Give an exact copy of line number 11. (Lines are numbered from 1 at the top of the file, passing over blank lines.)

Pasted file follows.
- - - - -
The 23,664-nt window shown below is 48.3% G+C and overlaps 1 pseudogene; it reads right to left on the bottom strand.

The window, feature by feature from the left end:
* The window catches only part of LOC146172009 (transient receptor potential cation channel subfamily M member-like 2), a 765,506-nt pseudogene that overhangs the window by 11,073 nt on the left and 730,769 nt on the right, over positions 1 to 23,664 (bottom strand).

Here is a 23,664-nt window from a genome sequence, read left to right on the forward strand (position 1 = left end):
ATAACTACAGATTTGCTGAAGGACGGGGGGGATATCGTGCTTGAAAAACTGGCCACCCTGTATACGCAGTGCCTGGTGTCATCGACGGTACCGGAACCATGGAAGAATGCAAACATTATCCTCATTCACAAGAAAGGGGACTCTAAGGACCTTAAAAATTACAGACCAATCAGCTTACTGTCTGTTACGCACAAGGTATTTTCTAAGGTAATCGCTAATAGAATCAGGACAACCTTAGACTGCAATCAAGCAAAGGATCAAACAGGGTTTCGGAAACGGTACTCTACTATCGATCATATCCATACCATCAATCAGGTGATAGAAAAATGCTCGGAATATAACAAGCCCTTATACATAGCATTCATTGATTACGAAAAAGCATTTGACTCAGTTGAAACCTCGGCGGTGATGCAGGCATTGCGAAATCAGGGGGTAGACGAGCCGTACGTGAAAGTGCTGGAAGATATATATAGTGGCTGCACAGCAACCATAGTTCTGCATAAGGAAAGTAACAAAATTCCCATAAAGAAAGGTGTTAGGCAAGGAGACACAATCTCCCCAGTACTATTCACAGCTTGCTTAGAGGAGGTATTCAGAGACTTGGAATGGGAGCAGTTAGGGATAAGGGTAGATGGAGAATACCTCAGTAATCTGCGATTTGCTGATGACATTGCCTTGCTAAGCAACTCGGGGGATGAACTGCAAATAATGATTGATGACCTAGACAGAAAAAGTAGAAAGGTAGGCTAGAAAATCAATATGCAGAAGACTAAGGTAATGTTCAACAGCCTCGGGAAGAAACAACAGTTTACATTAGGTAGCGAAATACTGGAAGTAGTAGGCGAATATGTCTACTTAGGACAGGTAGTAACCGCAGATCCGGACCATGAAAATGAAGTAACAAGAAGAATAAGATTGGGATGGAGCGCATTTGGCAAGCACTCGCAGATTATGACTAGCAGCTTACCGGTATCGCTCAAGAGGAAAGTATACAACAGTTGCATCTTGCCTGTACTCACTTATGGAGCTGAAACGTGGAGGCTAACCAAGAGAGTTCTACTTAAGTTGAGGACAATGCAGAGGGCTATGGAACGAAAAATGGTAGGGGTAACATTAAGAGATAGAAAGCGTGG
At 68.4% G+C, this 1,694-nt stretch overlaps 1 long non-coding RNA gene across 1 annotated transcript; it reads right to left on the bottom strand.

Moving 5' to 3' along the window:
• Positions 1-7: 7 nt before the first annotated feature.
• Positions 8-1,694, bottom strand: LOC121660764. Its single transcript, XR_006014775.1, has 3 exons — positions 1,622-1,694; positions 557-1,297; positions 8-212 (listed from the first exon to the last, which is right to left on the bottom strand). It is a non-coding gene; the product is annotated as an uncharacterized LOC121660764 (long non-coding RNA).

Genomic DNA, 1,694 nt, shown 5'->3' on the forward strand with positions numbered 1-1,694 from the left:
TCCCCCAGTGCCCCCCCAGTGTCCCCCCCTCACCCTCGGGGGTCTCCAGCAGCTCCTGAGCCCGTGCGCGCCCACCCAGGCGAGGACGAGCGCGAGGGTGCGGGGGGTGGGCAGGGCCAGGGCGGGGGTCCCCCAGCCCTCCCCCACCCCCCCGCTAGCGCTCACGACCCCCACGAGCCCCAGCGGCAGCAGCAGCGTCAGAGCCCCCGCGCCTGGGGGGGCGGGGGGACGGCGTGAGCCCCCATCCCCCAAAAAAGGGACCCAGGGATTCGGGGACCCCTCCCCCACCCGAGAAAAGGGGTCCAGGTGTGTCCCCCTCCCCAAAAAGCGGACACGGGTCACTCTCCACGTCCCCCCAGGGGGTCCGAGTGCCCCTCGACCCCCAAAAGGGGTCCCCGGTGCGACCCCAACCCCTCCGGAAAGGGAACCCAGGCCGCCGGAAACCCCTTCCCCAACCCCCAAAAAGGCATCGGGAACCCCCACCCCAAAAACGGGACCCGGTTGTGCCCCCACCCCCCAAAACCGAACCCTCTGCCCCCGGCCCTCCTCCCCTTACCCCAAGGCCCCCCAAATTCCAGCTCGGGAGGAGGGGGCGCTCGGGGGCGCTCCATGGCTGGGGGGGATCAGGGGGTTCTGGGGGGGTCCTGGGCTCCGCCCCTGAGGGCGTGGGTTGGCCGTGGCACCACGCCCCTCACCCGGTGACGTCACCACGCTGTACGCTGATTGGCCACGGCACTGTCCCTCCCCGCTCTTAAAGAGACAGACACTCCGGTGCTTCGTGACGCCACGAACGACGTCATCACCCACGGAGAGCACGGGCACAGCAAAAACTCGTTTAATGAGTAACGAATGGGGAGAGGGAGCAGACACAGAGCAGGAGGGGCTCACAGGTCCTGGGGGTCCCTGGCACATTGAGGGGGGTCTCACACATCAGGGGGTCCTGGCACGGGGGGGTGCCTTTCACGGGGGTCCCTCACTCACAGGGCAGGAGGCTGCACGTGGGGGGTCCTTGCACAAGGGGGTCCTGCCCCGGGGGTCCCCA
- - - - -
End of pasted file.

TCCCCCAGTGCCCCCCCAGTGTCCCCCCCTCACCCTCGGGGGTCTCCAGCAGCTCCTGAGCCCGTGCGCGCCCACCCAGGCGAGGACGAGCGCGAGGGTGCGGGGGGTGGGCAGGGCCAGGGCGGGGGTCCCCCAGCCCTCCCCCACCCCCCCGCTAGCGCTCACGACCCCCACGAGCCCCAGCGGCAGCAGCAGCGTCAGAGCCCCCGCGCCTGGGGGGGCGGGGGGACGGCGTGAGCCCCCATCCCCCAAAAAAGGGACCCAGGGATTCGGGGACCCCTCCCCCACCCGAGAAAAGGGGTCCAGGTGTGTCCCCCTCCCCAAAAAGCGGACACGGGTCACTCTCCACGTCCCCCCAGGGGGTCCGAGTGCCCCTCGACCCCCAAAAGGGGTCCCCGGTGCGACCCCAACCCCTCCGGAAAGGGAACCCAGGCCGCCGGAAACCCCTTCCCCAACCCCCAAAAAGGCATCGGGAACCCCCACCCCAAAAACGGGACCCGGTTGTGCCCCCACCCCCCAAAACCGAACCCTCTGCCCCCGGCCCTCCTCCCCTTACCCCAAGGCCCCCCAAATTCCAGCTCGGGAGGAGGGGGCGCTCGGGGGCGCTCCATGGCTGGGGGGGATCAGGGGGTTCTGGGGGGGTCCTGGGCTCCGCCCCTGAGGGCGTGGGTTGGCCGTGGCACCACGCCCCTCACCCGGTGACGTCACCACGCTGTACGCTGATTGGCCACGGCACTGTCCCTCCCCGCTCTTAAAGAGACAGACACTCCGGTGCTTCGTGACGCCACGAACGACGTCATCACCCACGGAGAGCACGGGCACAGCAAAAACTCGTTTAATGAGTAACGAATGGGGAGAGGGAGCAGACACAGAGCAGGAGGGGCTCACAGGTCCTGGGGGTCCCTGGCACATTGAGGGGGGTCTCACACATCAGGGGGTCCTGGCACGGGGGGGTGCCTTTCACGGGGGTCCCTCACTCACAGGGCAGGAGGCTGCACGTGGGGGGTCCTTGCACAAGGGGGTCCTGCCCCGGGGGTCCCCA